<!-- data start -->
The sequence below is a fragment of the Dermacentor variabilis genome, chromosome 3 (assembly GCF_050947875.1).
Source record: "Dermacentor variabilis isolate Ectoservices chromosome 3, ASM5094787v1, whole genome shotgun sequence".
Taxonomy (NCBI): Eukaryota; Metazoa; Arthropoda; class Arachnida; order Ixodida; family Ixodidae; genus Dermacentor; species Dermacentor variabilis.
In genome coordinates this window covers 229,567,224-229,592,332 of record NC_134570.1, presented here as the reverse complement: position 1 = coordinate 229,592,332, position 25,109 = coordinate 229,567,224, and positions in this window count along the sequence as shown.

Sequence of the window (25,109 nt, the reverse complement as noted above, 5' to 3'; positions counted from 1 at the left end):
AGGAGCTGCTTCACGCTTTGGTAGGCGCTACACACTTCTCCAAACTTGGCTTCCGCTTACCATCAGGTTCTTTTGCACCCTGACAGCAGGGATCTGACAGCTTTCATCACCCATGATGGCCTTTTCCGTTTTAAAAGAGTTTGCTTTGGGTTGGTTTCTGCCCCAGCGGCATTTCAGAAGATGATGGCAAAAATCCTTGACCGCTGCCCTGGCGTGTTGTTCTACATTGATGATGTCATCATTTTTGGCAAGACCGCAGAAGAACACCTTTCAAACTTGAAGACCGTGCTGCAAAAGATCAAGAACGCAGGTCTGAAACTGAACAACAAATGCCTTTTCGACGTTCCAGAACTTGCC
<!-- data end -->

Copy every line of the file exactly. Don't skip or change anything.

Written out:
The sequence below is a fragment of the Dermacentor variabilis genome, chromosome 3 (assembly GCF_050947875.1).
Source record: "Dermacentor variabilis isolate Ectoservices chromosome 3, ASM5094787v1, whole genome shotgun sequence".
Taxonomy (NCBI): Eukaryota; Metazoa; Arthropoda; class Arachnida; order Ixodida; family Ixodidae; genus Dermacentor; species Dermacentor variabilis.
In genome coordinates this window covers 229,567,224-229,592,332 of record NC_134570.1, presented here as the reverse complement: position 1 = coordinate 229,592,332, position 25,109 = coordinate 229,567,224, and positions in this window count along the sequence as shown.

Sequence of the window (25,109 nt, the reverse complement as noted above, 5' to 3'; positions counted from 1 at the left end):
AGGAGCTGCTTCACGCTTTGGTAGGCGCTACACACTTCTCCAAACTTGGCTTCCGCTTACCATCAGGTTCTTTTGCACCCTGACAGCAGGGATCTGACAGCTTTCATCACCCATGATGGCCTTTTCCGTTTTAAAAGAGTTTGCTTTGGGTTGGTTTCTGCCCCAGCGGCATTTCAGAAGATGATGGCAAAAATCCTTGACCGCTGCCCTGGCGTGTTGTTCTACATTGATGATGTCATCATTTTTGGCAAGACCGCAGAAGAACACCTTTCAAACTTGAAGACCGTGCTGCAAAAGATCAAGAACGCAGGTCTGAAACTGAACAACAAATGCCTTTTCGACGTTCCAGAACTTGCC